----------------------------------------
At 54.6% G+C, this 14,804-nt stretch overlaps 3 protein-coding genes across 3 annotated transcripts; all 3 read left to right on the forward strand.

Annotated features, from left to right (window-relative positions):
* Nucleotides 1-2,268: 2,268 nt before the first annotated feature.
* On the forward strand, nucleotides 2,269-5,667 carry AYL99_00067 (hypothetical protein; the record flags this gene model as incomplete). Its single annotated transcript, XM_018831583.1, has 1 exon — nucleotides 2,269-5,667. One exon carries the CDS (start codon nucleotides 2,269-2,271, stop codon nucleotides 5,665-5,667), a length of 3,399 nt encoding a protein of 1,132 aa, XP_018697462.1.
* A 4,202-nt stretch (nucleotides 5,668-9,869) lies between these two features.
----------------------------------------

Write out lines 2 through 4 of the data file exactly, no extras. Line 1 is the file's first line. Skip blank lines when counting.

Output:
Annotated features, from left to right (window-relative positions):
* Nucleotides 1-2,268: 2,268 nt before the first annotated feature.
* On the forward strand, nucleotides 2,269-5,667 carry AYL99_00067 (hypothetical protein; the record flags this gene model as incomplete). Its single annotated transcript, XM_018831583.1, has 1 exon — nucleotides 2,269-5,667. One exon carries the CDS (start codon nucleotides 2,269-2,271, stop codon nucleotides 5,665-5,667), a length of 3,399 nt encoding a protein of 1,132 aa, XP_018697462.1.